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Survey best practice: Tips for creating a historical perspective

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By Adam Zuckerman | January 13, 2020

How to set up your survey to create trends.

When it comes to employee survey methodology, one of the topics we’re frequently asked about is historical trending. Here are three things we’ve learned about creating historical perspectives from working with various clients over many decades:

  1. 01

    Timing

    There is no perfect interval between surveys. In general, given the pace of business today, we recommend surveying at least on an annual basis. It’s difficult to imagine that a historical benchmark greater than a year old could provide real insight. This doesn’t mean there isn’t value in seeing multiple years strung together. However, to appreciate the overall arc of change and to gain helpful insight, the most immediate historical comparison should not be greater than 12 months.

    A related point concerns the ideal amount of time to wait between surveys, such as regular pulse surveys or follow-ups from a large-scale census. Again, there is no perfect answer that fits all cases. Timing depends on the focus of the survey. Higher-level issues that change slowly, like company strategy, should be asked less frequently than local issues that change more often like workload and teamwork. In general, we find a two- to three-month interval between surveys strike the right balance between delivering timely insights, providing enough time for meaningful change to occur, and avoiding survey fatigue.

  2. 02

    Mapping

    As with everything else in life, organizational structures change over time. This is why accurate historical tracking requires a mapping process, at least for the most common “group-to-group” historical tracking (see #3 below). This process can be time-consuming when there is significant organizational change. At Willis Towers Watson, we are constantly developing new software features to make this process less burdensome.

    When advising clients, we emphasize a “50% rule.” This means you should have at least 50% overlap between two groups before considering them sufficiently matched for historical comparison. Of course, this is only a rule of thumb. Even with this relatively low bar, most companies find themselves with many groups that have no historical match. Unfortunate, perhaps; but in our experience, it’s better to show no trend at all, than to show a misleading one.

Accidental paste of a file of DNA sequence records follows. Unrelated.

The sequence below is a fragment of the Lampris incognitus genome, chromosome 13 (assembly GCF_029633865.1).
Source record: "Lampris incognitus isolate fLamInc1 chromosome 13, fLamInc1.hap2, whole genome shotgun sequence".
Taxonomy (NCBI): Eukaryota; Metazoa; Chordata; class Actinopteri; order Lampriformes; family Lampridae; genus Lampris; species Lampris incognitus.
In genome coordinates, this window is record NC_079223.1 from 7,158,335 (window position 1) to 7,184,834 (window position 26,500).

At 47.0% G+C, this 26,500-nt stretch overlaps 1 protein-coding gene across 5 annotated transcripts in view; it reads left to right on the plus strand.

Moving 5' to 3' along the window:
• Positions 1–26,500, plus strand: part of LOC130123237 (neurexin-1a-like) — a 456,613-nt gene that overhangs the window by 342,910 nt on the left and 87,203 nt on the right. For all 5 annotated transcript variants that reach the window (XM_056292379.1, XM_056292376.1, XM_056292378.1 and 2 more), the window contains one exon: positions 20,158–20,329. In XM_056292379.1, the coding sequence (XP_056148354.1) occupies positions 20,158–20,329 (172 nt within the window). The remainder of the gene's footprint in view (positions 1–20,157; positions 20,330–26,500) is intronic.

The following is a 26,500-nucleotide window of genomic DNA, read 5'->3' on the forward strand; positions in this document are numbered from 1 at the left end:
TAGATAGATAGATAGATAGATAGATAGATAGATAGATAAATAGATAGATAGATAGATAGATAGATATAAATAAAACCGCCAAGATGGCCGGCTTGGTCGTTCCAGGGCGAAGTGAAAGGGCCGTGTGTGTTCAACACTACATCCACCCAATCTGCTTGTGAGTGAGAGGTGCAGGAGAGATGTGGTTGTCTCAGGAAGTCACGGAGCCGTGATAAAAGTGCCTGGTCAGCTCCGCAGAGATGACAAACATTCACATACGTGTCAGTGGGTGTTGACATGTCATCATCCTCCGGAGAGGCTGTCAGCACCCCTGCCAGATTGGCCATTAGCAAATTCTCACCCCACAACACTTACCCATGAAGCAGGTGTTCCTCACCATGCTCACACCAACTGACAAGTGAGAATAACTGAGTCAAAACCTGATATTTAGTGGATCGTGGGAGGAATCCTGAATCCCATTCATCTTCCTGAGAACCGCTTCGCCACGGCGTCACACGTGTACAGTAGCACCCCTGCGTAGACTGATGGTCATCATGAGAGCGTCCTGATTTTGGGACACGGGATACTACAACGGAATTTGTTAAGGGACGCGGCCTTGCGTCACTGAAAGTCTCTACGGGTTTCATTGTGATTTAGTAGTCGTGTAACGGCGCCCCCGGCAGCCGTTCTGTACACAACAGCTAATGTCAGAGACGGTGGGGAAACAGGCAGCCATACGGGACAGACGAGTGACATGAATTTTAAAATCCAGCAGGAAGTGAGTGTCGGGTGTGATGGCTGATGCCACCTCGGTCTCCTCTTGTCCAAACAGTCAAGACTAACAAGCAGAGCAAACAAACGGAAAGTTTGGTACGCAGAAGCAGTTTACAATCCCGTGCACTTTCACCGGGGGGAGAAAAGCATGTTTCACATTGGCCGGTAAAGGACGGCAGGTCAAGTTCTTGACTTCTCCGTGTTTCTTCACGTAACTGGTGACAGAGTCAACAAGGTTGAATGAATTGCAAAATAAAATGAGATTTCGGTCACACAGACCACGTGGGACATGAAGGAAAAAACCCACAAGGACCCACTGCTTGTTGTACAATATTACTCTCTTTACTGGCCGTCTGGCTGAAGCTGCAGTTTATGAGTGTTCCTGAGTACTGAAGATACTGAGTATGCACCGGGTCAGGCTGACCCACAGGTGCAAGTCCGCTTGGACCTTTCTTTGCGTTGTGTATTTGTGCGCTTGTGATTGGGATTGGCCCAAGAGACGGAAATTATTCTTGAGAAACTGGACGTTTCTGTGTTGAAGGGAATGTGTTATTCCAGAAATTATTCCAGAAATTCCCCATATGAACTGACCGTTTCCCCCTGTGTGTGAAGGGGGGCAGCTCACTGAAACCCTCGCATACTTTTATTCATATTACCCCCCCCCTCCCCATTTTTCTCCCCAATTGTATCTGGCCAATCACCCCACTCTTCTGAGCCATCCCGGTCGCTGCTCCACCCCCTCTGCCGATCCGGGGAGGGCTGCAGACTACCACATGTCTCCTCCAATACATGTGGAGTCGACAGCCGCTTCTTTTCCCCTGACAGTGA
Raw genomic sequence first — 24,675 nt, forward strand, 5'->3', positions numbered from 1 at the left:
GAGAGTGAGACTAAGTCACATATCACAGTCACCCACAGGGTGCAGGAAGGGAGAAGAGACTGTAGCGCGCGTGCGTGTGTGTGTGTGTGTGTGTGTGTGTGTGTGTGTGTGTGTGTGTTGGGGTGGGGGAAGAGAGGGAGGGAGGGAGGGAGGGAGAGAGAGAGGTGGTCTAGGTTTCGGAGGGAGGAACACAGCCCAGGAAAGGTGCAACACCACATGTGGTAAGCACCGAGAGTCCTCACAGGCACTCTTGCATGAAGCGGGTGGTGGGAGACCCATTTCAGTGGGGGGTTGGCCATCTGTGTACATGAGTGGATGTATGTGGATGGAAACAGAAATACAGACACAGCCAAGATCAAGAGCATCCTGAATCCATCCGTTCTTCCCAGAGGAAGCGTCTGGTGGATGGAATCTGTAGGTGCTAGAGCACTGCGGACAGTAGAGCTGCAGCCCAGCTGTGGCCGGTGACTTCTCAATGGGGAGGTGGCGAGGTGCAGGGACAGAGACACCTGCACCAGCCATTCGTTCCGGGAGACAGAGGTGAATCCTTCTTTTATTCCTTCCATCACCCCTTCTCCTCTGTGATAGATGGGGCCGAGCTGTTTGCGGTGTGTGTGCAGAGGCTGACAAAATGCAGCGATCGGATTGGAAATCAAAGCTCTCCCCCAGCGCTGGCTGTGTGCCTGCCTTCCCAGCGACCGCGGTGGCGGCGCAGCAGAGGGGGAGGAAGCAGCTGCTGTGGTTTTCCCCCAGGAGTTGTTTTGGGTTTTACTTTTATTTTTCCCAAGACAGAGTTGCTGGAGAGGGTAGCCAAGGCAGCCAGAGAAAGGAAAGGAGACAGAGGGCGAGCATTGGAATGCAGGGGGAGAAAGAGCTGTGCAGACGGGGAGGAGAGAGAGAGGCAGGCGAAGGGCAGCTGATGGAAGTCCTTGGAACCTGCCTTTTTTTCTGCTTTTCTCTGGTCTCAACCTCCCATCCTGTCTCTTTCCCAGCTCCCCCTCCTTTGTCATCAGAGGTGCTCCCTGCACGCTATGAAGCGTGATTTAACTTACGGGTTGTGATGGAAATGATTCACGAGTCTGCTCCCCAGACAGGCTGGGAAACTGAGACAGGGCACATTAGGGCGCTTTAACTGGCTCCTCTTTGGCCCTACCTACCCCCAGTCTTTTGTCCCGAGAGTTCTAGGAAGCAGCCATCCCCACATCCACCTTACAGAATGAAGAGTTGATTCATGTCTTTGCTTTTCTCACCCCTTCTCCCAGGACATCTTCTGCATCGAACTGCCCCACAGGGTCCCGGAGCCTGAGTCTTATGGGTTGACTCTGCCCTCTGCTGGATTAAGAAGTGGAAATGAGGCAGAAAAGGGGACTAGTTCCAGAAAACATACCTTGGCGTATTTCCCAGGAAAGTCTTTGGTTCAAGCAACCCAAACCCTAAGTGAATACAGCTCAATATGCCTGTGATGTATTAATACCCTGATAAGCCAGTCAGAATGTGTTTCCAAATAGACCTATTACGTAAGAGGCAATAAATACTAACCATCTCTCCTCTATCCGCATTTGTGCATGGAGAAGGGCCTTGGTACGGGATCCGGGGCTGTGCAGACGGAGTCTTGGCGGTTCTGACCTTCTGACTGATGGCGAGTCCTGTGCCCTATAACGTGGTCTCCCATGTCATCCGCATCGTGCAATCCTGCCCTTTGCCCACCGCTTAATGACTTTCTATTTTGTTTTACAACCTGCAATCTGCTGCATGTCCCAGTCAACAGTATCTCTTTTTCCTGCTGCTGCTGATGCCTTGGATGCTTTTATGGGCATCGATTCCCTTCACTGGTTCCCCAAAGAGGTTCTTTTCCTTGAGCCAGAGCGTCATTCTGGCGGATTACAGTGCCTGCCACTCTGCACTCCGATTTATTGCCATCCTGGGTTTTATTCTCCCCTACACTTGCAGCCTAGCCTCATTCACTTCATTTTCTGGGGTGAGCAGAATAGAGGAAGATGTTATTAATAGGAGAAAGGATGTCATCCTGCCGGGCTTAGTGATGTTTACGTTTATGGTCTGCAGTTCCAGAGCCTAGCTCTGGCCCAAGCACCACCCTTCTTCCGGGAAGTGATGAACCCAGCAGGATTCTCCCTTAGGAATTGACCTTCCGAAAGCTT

3. 03

    Group vs. individual level

    One of the ways to mitigate the burden of mapping, is to base comparisons at the individual versus group level. In group-to-group comparisons, which is the Willis Towers Watson Employee Engagement Software default, a current year group is compared to the same group from the prior year, even though it’s likely some new employees have joined and others have left. In this case, the group is the focus.

    In individual level comparisons, a current year group is compared with the aggregated historical scores of individuals that are currently in the group, and not with the same group from the prior year. This means no group-to-group mapping is required, and if enough employees took the survey last time, some historical benchmark will exist. In addition, historical scores from the prior year will be recalculated to reflect the current makeup of that team or department. This can be disorienting to managers, but this method of historical trending in our Advanced Analytics module can facilitate easier on-the-fly, long-term trending for any potential group configuration.

    We hope these tips on historical mapping have been helpful. To learn more, log in to Willis Towers Watson Employee Engagement Software today or contact us for a demo.

Author

Product Leader
Willis Towers Watson Employee Engagement Software

Adam is responsible for the overall development and direction of Willis Towers Watson Employee Engagement Software. His goal is to create the world’s greatest software for delivering insight and enabling actions that enhance employee experience, company culture, and business performance. Outside of work, Adam enjoys off-roading in his Jeep and spending time with his family. Follow Adam on Twitter.


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